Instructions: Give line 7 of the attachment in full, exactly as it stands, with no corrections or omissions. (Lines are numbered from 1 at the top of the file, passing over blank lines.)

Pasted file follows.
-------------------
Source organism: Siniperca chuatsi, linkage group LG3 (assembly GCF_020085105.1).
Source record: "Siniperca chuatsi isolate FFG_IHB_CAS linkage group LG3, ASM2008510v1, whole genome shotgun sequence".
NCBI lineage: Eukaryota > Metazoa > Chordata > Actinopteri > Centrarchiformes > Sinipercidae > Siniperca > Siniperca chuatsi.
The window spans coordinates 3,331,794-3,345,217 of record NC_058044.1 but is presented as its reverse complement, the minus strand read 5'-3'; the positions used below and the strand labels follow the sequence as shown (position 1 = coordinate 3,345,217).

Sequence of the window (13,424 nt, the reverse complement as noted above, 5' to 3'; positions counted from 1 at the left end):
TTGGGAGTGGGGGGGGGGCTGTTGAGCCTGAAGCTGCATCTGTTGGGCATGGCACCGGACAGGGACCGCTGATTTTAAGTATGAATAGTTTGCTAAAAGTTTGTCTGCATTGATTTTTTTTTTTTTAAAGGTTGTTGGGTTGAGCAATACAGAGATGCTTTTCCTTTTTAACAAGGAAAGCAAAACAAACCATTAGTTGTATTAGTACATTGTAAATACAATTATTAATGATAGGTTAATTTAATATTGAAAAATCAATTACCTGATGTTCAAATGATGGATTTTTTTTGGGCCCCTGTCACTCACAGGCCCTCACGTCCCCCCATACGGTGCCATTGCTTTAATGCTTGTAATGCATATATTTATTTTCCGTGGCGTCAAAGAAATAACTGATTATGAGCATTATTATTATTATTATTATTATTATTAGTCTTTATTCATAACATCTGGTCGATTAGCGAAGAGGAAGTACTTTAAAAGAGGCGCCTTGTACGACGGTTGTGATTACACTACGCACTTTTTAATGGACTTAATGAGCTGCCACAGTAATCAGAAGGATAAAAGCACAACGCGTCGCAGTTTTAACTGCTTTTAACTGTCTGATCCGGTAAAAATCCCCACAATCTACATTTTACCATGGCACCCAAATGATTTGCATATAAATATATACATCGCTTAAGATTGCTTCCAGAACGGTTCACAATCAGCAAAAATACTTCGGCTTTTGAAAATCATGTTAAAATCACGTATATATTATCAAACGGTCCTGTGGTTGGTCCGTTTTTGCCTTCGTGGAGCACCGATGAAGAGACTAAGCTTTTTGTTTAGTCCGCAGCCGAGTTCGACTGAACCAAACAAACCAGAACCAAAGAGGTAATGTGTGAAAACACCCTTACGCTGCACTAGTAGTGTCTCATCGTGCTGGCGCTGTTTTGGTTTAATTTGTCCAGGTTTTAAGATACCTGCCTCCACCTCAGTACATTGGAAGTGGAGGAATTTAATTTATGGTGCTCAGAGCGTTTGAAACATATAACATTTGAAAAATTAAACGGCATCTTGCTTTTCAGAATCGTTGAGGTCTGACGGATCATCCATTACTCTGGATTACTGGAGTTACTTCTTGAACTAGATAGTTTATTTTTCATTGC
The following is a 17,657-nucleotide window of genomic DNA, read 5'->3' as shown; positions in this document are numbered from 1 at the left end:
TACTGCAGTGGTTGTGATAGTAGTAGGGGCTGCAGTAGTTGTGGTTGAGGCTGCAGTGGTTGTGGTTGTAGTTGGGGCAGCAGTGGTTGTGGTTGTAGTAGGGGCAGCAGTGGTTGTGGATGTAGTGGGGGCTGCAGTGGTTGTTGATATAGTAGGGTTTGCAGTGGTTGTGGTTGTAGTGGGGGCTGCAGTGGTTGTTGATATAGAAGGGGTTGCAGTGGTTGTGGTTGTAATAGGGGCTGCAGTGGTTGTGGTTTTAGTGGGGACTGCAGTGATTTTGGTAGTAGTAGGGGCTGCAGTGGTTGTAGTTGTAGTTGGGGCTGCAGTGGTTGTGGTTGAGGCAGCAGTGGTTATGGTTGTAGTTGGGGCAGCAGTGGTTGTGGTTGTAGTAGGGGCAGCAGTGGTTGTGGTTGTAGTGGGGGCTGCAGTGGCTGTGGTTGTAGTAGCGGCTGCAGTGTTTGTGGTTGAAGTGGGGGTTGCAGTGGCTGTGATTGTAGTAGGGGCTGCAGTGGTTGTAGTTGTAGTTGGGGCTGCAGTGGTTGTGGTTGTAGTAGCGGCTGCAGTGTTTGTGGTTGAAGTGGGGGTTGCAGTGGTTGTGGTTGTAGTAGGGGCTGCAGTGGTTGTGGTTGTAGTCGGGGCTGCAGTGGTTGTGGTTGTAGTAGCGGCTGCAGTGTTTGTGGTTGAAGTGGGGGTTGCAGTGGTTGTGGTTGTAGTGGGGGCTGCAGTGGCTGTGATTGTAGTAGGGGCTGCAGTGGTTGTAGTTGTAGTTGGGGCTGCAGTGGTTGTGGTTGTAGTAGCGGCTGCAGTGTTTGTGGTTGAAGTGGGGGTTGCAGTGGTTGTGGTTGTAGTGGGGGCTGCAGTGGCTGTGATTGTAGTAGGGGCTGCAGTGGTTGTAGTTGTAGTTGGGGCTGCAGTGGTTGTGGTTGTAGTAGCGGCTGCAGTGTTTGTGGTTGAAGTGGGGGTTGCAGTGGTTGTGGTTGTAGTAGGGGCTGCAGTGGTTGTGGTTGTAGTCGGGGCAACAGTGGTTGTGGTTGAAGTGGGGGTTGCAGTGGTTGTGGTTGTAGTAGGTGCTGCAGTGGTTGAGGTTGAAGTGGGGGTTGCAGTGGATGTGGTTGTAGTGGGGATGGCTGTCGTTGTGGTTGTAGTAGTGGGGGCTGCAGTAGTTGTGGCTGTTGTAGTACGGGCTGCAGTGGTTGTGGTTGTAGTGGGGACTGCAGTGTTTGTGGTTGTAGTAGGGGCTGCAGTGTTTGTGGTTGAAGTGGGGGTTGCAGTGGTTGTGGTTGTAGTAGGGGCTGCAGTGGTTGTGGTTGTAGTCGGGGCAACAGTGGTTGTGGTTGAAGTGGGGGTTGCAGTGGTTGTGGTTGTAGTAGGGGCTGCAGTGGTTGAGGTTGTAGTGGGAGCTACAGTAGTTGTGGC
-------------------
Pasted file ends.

The following is a 17,657-nucleotide window of genomic DNA, read 5'->3' as shown; positions in this document are numbered from 1 at the left end: